Figure16: Signals to Raise Editor (edited)

Monitoring for a Signal

You should be back at the main Flux screen. Now we can setup the Delay Trigger to monitor for a signal.

First, click on “Delay Trigger 3”, within your drawing canvas, and move to its “Action Properties” panel. Click on the “Signals To Monitor” field. Then double-click on the “Value” field of the “Signals To Monitor” field until the "Edit" box appears at the right. Click on this box and a window similar to Figure 17 below will appear.


Figure17: Signals To Monitor Editor

Click the "Add" button and the text field in the middle will become editable. Click the drop down menu arrow at the right of the text field. This will give you a list of signals that are being raised within your flow chart. Currently we have only one, so select that signal. The name of the signal should be “filemod signal”.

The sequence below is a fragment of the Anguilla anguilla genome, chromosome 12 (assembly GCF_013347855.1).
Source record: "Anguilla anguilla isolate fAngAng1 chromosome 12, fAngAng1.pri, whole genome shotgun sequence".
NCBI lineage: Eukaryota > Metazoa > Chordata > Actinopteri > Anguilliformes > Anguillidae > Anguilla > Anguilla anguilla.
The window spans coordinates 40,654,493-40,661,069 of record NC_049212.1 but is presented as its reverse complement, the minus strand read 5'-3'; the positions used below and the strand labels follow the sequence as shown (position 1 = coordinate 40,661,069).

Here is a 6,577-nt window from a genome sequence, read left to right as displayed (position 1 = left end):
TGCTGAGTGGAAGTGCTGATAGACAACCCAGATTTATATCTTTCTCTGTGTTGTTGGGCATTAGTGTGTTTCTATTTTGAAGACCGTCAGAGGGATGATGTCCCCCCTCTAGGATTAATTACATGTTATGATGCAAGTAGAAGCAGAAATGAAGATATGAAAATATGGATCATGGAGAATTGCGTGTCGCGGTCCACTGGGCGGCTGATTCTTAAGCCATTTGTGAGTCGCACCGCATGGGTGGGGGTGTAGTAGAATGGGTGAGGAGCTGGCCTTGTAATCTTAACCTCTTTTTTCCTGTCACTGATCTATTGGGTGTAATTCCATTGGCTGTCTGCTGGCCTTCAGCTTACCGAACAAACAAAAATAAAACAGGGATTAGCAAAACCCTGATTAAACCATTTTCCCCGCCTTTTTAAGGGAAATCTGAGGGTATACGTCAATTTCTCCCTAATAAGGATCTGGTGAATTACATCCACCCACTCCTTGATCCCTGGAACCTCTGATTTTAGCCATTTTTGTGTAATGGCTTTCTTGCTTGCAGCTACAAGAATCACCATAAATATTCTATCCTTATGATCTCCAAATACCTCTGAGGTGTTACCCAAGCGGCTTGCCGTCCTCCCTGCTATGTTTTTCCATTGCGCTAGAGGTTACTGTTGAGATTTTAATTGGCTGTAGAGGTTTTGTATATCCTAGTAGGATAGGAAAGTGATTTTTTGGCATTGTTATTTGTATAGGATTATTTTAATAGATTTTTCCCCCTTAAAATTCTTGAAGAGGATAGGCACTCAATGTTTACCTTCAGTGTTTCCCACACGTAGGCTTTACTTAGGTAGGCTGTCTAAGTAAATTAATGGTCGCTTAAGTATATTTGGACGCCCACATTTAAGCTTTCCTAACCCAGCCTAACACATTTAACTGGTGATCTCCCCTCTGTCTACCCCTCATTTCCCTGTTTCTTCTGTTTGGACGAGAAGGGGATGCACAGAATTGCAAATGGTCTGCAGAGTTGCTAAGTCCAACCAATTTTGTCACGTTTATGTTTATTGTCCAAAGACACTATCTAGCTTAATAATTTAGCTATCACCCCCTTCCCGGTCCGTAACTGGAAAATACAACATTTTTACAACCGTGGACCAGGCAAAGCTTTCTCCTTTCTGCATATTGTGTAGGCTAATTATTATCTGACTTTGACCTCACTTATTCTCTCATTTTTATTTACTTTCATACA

Once you have your signal selected click the "OK" button at the bottom of the window. You should now be back at the main Flux screen.

Setting up a Signal Flow

Next, we need to specify a signal flow that will be followed if the signal is received. Right-Click on the flow to the right of your “Delay Trigger 3” that flows into “Console Action 4” and a dialog as shown below in Figure 18 will appear. Click the “Edit flow condition” option and the dialog represented in Figure 19 below will appear.


Figure18: Flow menu


Figure19: Flow Conditions